So, the story goes like this: I learned TLA+ to my best, but it doesn’t sparkle joy. I never wanted to program on LaTeX, or ever touch LaTeX for anything, really. And then I discovered Alloy.

Alloy is a formal verification language (and IDE for it) for describing categories of entities, relations between them, and constraints between these relations. For example you can have category User with relation follows to the set of users, and a user cannot follow themselves. That’s how you describe it in Alloy:

  follows: set User

fact no_self_follows {
  no u: User.follows {
    u in u.follows

That's it! There are shorter ways to describe the constraint, but this way is more similar to what you would do in Python. And, as you can see, it feels like a real programming language, and the syntax is quite nice.

When you describe your system, you can check different constraints on it (do the formal verification) or simply press "show" in IDE, and it will produce different graphs of the system that fits your description (with one and many follows, DAGs, loops, and so on).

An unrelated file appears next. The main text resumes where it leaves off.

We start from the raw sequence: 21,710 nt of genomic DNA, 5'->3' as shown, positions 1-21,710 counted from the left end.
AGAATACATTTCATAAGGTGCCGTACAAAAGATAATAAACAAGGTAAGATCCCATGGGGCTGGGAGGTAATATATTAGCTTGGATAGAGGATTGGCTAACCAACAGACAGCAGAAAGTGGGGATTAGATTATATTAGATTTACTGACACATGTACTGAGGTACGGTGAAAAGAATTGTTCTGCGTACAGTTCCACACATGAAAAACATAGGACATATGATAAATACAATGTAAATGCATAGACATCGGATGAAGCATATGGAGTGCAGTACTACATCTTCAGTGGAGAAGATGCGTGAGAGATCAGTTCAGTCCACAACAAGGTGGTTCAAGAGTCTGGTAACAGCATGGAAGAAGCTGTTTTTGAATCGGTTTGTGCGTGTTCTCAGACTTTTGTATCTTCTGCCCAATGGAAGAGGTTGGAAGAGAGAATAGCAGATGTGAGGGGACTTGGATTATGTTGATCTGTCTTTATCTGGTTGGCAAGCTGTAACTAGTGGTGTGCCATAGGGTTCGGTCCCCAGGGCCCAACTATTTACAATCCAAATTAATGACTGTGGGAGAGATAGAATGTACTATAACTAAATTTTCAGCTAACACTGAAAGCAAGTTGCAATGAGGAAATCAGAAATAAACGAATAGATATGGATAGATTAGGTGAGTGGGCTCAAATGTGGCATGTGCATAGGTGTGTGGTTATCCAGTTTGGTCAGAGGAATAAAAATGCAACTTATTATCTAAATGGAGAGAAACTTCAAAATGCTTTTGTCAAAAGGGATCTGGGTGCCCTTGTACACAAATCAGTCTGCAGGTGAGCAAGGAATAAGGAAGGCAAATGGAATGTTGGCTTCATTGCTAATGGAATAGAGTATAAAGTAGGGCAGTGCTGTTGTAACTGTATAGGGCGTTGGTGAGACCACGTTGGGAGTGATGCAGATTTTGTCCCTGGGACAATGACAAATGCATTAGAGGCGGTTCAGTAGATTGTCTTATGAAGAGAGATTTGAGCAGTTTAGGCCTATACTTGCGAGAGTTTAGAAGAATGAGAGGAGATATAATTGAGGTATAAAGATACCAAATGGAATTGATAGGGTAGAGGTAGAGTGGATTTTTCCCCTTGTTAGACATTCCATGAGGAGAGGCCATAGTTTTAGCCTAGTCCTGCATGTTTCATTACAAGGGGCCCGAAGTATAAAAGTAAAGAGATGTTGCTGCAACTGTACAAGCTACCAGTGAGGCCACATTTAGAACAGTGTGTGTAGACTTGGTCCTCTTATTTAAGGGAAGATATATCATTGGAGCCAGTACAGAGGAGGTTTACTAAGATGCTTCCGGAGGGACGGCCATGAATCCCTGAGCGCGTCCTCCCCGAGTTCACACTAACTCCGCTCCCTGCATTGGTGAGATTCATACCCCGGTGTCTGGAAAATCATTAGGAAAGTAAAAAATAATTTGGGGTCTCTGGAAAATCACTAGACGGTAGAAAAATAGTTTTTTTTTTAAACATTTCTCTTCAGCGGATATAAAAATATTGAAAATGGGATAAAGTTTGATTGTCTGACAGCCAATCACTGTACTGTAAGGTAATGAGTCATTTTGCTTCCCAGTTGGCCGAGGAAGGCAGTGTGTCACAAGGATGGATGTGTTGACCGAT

It all doesn't seem like much, but, thanks to [Curry-Howard correspondence](, you can describe using it anything: types, sets, database records, servers, boolean logic, etc.

Alloy never was considered as an alternative to TLA+ because it didn't have temporal logic. But things have changed just a few years with introduction in Alloy 6 of even more cool temporal operators than TLA+ has. So, now I see Alloy 6 as a good replacement for TLA+ for myself that is developer-friendly, readable, more powerful, and easier to wrap my head around. Alloy does sparkle joy!

Learning resources:

+ [Finding bugs without running or even looking at code]( (or [Alloy for TLA+ users](, it's the same talk for different audience) is a good intro video.
+ [Alloy Documentation]( is an unofficial documentation by Hillel Wayne about Alloy. At the moment of writing, it’s not updated for Alloy 6, so skip the "time" section. The rest is good.
+ As for TLA+, check out [the tag Alloy]( in Hillel Wayne's blog, it has some good posts. I especially recommend [Formally Modeling Database Migrations]( (doesn’t use time) and [Alloy 6: it’s about time]( (covers the new time syntax).